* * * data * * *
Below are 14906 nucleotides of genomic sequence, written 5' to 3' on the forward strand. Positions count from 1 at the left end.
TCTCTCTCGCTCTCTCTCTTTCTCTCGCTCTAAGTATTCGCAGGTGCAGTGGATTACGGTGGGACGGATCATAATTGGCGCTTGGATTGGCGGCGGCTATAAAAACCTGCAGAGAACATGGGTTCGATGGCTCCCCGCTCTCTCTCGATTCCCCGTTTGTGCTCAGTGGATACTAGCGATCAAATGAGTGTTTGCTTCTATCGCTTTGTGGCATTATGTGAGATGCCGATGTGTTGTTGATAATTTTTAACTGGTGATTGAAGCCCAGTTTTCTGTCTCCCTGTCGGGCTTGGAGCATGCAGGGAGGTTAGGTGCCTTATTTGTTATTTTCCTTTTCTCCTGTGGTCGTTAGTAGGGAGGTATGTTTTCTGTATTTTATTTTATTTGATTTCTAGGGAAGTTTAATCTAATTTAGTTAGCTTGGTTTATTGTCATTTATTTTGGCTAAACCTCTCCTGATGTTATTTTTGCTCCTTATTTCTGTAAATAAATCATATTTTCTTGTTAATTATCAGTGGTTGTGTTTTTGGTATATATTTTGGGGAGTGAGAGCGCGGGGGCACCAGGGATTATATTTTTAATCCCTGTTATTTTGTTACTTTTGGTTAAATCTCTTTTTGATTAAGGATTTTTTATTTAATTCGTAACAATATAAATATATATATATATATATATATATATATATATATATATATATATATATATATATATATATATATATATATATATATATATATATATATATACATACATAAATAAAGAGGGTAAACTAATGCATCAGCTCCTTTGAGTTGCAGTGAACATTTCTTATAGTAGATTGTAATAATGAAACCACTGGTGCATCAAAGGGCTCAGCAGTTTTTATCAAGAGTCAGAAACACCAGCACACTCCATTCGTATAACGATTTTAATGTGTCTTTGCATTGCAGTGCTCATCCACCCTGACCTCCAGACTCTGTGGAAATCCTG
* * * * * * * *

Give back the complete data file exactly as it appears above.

Below are 14906 nucleotides of genomic sequence, written 5' to 3' on the forward strand. Positions count from 1 at the left end.
TCTCTCTCGCTCTCTCTCTTTCTCTCGCTCTAAGTATTCGCAGGTGCAGTGGATTACGGTGGGACGGATCATAATTGGCGCTTGGATTGGCGGCGGCTATAAAAACCTGCAGAGAACATGGGTTCGATGGCTCCCCGCTCTCTCTCGATTCCCCGTTTGTGCTCAGTGGATACTAGCGATCAAATGAGTGTTTGCTTCTATCGCTTTGTGGCATTATGTGAGATGCCGATGTGTTGTTGATAATTTTTAACTGGTGATTGAAGCCCAGTTTTCTGTCTCCCTGTCGGGCTTGGAGCATGCAGGGAGGTTAGGTGCCTTATTTGTTATTTTCCTTTTCTCCTGTGGTCGTTAGTAGGGAGGTATGTTTTCTGTATTTTATTTTATTTGATTTCTAGGGAAGTTTAATCTAATTTAGTTAGCTTGGTTTATTGTCATTTATTTTGGCTAAACCTCTCCTGATGTTATTTTTGCTCCTTATTTCTGTAAATAAATCATATTTTCTTGTTAATTATCAGTGGTTGTGTTTTTGGTATATATTTTGGGGAGTGAGAGCGCGGGGGCACCAGGGATTATATTTTTAATCCCTGTTATTTTGTTACTTTTGGTTAAATCTCTTTTTGATTAAGGATTTTTTATTTAATTCGTAACAATATAAATATATATATATATATATATATATATATATATATATATATATATATATATATATATATATATATATATATATATATATATATATATATATACATACATAAATAAAGAGGGTAAACTAATGCATCAGCTCCTTTGAGTTGCAGTGAACATTTCTTATAGTAGATTGTAATAATGAAACCACTGGTGCATCAAAGGGCTCAGCAGTTTTTATCAAGAGTCAGAAACACCAGCACACTCCATTCGTATAACGATTTTAATGTGTCTTTGCATTGCAGTGCTCATCCACCCTGACCTCCAGACTCTGTGGAAATCCTG